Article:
Taking 67 long years to get to Chile is not much of a record for any race car. And yet that is exactly how long the people of the capital Santiago had to wait for single-seater racing to return to their hometown. But when it did finally come back, the cars involved proved very special indeed and very different from the ones that last raced there. We’re talking, of course, about the all-electric Formula E cars.
Now in its fourth season, the ABB FIA Formula E Championship is high on adrenaline but low on environmental impact. The Chilean capital was selected to host the fourth round of the current season on February 3 after two previous outings in Hong Kong and one in Marrakech. First across the line was Jean-Eric Vergne, who drives for the Chinese team, Techeetah.
The signature rocket-ship whine of the 20 single-seaters filled the air as they did battle for victory on a circuit of just under 2.5 kilometres that wound its way through the heart of the city. An asphalt ribbon with no less than 12 very tight curves running from Avenida Santa Maria along the Mapocho river, skirting the city’s wonderfully lush Parque Forestal, in the shadow of the city centre skyscrapers with balconies packed with spectators. The gruelling route was more or less identical to the one used for the Formula Libre event in 1950 which attracted an impressive showing of Formula 1 drivers. It was also Chile’s first and last motorsport grand prix until now, and was won by the legendary Juan Manuel Fangio in a Ferrari. He was followed over the line by another Argentinian, Froilán González, who was also in a Prancing Horse car. The average speed was not much faster than that of the electric single-seaters. The 1950 grand prix was an unforgettable spectacle the likes of which Chileans had never previously witnessed and would have to wait two generations to see again.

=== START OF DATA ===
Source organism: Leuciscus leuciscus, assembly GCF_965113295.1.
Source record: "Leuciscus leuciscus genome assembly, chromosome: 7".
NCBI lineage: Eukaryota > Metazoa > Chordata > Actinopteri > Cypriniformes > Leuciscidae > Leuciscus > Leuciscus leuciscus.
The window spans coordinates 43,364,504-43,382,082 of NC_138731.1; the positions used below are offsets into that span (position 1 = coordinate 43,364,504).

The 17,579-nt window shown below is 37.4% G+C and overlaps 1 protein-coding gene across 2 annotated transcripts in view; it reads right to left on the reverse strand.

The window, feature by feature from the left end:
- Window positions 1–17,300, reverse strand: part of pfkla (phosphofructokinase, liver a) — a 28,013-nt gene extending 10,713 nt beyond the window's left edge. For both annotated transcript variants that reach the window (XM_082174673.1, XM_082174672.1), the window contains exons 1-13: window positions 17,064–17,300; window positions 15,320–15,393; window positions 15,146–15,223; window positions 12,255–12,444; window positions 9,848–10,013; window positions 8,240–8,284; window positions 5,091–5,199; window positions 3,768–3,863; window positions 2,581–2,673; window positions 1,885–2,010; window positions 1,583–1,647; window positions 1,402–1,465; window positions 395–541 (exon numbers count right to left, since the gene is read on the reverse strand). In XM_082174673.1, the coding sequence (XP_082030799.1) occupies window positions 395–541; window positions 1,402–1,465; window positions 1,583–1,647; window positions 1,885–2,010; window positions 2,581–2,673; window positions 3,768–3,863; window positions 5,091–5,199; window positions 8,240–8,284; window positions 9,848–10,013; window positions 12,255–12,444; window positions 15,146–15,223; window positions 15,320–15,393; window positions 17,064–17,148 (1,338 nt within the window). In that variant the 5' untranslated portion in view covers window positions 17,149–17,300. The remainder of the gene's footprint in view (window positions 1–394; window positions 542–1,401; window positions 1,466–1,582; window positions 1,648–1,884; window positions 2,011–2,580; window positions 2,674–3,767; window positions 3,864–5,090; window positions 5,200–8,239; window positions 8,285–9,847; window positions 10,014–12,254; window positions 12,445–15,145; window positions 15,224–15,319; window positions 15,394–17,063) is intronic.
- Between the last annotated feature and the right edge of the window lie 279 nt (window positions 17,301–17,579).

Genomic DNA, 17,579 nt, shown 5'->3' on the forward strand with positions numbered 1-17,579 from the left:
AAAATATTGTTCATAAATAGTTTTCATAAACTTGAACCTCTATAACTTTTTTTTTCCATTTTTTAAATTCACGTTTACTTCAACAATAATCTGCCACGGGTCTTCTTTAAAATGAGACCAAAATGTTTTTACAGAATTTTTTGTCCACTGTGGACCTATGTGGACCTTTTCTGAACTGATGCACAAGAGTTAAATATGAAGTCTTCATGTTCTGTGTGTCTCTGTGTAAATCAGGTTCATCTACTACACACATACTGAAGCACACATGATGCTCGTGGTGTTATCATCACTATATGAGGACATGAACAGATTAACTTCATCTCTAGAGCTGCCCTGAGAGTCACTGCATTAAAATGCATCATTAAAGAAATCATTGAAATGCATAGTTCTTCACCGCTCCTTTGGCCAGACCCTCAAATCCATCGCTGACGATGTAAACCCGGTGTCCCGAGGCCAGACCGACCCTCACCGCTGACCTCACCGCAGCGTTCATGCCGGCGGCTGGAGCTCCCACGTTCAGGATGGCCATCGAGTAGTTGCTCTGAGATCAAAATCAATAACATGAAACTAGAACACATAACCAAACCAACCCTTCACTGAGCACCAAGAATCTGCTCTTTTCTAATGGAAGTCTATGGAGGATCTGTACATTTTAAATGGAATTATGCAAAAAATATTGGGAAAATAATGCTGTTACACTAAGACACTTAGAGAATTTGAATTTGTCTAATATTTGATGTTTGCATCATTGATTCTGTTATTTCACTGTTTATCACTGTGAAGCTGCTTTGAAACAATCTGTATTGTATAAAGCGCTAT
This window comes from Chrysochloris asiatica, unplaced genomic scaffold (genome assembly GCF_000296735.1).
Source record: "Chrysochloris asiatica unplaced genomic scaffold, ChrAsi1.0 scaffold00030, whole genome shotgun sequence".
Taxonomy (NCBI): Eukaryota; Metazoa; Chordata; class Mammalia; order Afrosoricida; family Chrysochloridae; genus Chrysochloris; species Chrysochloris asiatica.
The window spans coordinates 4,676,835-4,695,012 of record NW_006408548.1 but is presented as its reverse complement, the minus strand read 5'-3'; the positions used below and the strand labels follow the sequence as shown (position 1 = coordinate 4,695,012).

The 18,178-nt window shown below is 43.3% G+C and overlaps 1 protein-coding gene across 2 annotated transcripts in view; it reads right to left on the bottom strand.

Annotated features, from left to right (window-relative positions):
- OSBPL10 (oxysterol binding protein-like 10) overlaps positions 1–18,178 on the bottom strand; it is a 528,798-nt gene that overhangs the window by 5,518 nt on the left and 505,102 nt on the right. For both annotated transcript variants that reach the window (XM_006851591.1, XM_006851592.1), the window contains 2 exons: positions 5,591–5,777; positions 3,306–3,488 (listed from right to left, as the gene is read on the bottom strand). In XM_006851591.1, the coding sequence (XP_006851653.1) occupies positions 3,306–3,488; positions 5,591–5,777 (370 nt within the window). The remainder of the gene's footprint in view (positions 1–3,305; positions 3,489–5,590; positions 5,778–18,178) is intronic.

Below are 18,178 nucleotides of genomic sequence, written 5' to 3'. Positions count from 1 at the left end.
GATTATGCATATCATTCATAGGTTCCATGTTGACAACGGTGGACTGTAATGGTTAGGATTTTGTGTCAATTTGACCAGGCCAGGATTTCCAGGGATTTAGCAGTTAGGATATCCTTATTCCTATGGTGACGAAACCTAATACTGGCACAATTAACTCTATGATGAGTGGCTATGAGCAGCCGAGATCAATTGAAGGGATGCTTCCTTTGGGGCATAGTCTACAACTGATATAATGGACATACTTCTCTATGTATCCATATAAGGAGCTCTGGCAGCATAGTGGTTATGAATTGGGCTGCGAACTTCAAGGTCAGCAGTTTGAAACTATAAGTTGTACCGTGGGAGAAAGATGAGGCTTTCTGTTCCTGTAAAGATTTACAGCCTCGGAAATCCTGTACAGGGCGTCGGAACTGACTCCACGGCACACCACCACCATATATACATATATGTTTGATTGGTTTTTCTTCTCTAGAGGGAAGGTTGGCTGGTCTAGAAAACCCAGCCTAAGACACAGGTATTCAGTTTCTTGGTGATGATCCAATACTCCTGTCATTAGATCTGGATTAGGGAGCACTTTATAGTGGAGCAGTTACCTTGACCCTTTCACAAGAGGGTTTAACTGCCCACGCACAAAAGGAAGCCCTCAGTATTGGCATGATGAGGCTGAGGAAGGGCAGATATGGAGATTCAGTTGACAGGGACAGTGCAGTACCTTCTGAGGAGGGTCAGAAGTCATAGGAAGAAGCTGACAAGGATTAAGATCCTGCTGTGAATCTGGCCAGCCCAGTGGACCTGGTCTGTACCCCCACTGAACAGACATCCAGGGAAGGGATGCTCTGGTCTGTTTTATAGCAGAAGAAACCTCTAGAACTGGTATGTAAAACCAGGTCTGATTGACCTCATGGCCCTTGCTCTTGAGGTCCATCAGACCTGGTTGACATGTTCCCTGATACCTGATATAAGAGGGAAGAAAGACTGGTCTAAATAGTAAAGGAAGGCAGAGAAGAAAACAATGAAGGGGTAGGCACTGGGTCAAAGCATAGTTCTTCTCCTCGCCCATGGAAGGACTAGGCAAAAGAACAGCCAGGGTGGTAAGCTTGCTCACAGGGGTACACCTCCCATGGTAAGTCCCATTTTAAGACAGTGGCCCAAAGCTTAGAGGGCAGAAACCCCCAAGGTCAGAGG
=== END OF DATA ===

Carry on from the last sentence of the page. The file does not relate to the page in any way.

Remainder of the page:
Chile at the leading edge in South America
That long wait may also have been one of the reasons why last October’s ceremony in the capital to officially announce Formula E’s imminent arrival in Chile took place in front of the Moneda presidential palace and was attended by outgoing president Michelle Bachelet. There was, however, another less romantic, more pragmatic reason, which Chile’s Minister for Energy Andrés Rebolledo summed up succinctly on the day: “Formula E isn’t just a fantastic event, it is also the most effective way of showcasing the advantages of electric cars to Chileans. By our estimation, if we manage to put the necessary regulatory, logistical and market conditions in place, 40% of vehicles in Chile could be electric by 2050.”